The referendum included licensing fees as well as a 10 percent tax on sales by retail marijuana stores and social clubs.
“I think we’ll definitely be increasing (the tax) to some level,” said Democratic Rep. Teresa Pierce, co-chair of the Legislature’s joint marijuana legalization implementation committee.
Meanwhile, medical marijuana dispensaries and advocacy groups so far this year have reported spending more than $265,000 on lobbyists to sway officials. Legalize Maine has reported spending $32,000, while Maine Professionals for Regulating Marijuana has reported spending nearly $85,000.
The regulations will govern issues from the use of pesticides to grow for personal consumption, and the Legislature faces further votes on a bill to set up a system of labs to test marijuana. Pierce said that overall, the idea is to learn from states like Colorado.
Read the full article at Leafly
A CO Tyrone boy who became the first person to be prescribed medical cannabis on the NHS is to be the face of a new brand of oil derived from the marijuana plant.
Billy Caldwell (11), from Castlederg, made history earlier this year he was prescribed oil containing CBD – an extract from cannabis – to help with life-threatening epilepsy that caused him to suffer up to 100 seizures a day.
Now a medical cannabis firm, 710 Holdings MME, is launching ‘Billy’s Bud’ CBD oil, a product inspired by Billy’s bravery.
His mother Charlotte told the Irish News that she hoped the oil would help other families benefit from medical cannabis.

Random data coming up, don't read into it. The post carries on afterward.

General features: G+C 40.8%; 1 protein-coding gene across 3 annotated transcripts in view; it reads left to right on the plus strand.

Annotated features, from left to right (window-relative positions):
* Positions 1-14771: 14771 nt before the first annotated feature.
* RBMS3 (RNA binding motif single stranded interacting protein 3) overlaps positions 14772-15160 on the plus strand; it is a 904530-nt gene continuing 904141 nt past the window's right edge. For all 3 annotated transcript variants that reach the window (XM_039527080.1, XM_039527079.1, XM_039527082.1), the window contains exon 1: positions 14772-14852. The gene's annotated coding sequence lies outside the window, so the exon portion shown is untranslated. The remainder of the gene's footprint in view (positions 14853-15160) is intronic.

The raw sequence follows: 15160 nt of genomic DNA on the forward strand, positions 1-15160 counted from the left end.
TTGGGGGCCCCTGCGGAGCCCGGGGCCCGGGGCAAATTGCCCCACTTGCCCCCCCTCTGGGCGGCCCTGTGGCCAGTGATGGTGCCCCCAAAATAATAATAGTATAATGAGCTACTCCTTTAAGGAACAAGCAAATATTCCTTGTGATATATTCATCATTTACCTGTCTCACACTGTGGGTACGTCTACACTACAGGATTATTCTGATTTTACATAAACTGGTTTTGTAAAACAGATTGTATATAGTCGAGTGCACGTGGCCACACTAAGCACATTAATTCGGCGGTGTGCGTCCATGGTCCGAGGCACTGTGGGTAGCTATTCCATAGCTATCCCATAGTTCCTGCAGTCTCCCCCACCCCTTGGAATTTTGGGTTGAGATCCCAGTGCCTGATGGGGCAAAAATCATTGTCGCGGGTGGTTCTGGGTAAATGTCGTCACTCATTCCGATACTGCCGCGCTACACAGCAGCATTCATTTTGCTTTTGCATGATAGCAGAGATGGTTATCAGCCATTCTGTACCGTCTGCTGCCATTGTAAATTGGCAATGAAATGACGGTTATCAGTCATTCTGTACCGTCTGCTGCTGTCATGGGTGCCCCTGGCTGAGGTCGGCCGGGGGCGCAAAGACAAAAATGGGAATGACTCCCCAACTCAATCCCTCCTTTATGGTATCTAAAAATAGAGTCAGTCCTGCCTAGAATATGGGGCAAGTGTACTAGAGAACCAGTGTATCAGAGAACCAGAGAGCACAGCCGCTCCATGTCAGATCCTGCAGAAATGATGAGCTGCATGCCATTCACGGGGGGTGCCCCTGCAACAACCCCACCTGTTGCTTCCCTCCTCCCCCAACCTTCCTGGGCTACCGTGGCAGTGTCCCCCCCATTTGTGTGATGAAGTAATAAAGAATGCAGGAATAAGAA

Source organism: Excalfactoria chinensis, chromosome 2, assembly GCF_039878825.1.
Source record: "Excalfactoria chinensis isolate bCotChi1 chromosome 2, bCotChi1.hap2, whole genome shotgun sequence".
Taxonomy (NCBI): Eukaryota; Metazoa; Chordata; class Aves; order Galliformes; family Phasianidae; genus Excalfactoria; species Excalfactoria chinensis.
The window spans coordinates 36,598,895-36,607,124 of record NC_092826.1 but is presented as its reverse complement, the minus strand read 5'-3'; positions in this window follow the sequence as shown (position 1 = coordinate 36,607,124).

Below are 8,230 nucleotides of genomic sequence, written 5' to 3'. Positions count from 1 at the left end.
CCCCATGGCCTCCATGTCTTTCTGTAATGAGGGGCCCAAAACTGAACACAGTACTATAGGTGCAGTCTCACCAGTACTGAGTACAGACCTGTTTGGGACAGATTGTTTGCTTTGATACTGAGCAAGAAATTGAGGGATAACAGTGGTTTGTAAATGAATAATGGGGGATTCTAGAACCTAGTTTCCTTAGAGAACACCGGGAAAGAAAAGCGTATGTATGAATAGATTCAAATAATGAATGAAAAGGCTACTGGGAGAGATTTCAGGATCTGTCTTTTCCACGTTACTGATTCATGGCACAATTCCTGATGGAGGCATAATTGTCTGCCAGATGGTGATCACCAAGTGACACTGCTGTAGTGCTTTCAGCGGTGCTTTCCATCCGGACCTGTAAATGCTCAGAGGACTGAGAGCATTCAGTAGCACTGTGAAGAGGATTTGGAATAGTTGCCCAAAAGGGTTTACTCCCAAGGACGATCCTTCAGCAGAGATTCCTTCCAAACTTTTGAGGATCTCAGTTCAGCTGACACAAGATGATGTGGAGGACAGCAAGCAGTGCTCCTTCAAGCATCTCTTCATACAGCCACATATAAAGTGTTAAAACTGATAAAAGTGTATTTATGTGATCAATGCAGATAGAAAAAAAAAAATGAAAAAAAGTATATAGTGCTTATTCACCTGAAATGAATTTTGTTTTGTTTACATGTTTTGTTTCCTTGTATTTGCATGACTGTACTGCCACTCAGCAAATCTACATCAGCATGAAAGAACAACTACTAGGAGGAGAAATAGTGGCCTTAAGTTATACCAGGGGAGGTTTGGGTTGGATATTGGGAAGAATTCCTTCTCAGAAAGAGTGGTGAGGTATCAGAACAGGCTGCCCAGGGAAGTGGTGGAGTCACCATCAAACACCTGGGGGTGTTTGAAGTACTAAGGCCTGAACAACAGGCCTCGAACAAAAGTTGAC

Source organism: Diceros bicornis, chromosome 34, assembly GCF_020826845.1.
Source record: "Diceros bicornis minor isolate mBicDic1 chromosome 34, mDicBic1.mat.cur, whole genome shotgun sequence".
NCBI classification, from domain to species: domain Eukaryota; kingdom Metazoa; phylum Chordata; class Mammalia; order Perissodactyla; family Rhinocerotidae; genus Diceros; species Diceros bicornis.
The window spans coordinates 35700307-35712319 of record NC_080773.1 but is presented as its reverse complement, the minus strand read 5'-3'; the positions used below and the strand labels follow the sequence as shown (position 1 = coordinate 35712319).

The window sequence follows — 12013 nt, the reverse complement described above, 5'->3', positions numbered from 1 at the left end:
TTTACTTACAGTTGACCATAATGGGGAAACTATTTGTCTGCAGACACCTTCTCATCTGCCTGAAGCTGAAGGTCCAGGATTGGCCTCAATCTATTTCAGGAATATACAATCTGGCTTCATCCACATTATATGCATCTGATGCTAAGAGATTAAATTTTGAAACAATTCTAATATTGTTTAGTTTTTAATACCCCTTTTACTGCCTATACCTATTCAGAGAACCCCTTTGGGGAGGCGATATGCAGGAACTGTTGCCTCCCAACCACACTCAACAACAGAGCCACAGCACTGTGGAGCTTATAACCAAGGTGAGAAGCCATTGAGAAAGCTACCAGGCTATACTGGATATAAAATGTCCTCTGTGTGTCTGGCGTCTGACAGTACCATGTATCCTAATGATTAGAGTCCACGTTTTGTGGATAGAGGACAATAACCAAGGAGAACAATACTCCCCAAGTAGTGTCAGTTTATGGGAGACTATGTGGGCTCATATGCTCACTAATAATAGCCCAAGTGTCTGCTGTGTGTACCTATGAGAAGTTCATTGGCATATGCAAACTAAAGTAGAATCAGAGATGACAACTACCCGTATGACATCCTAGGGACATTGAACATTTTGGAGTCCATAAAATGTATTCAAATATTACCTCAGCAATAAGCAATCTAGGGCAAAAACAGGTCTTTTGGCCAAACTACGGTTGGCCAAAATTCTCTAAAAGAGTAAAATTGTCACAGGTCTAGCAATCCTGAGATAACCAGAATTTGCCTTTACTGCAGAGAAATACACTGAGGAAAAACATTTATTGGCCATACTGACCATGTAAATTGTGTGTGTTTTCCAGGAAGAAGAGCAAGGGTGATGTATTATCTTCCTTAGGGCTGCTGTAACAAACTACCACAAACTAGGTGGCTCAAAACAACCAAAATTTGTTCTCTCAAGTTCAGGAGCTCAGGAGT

“We are overwhelmed with this, and the oil will be available all over the US, Ireland, the UK, and Europe,” she said.
The Irish News
The pharmaceutical and biotech industry is tasked with one purpose: to improve the quality of life for people. But, what if that task were being compromised by the medicines they’re creating?
In terms of their clinical results, opioids have shown demonstrably positive impacts on reducing pain associated with a chronic disease, and they are a staple therapy for certain diseases. In 2012, some 259 million prescriptions were written for prescription opioids, which would be enough to ensure that every adult in the U.S. received their own bottle.
Opioids are a highly addictive therapy that, according to the American Society of Addiction Medicine, led to 20,101 overdose-related deaths in 2015.
In fact, the dangers of opioid addiction and overdose-related death have become such a reality that the Food and Drug Administration (FDA) recently requested Endo International take Opana ER, an opioid therapy, off the market.
Continue reading at The Motley Fool
Greece has become the latest European country to legalize marijuana for medical purposes.
Prime Minister Alexis Tsipras said: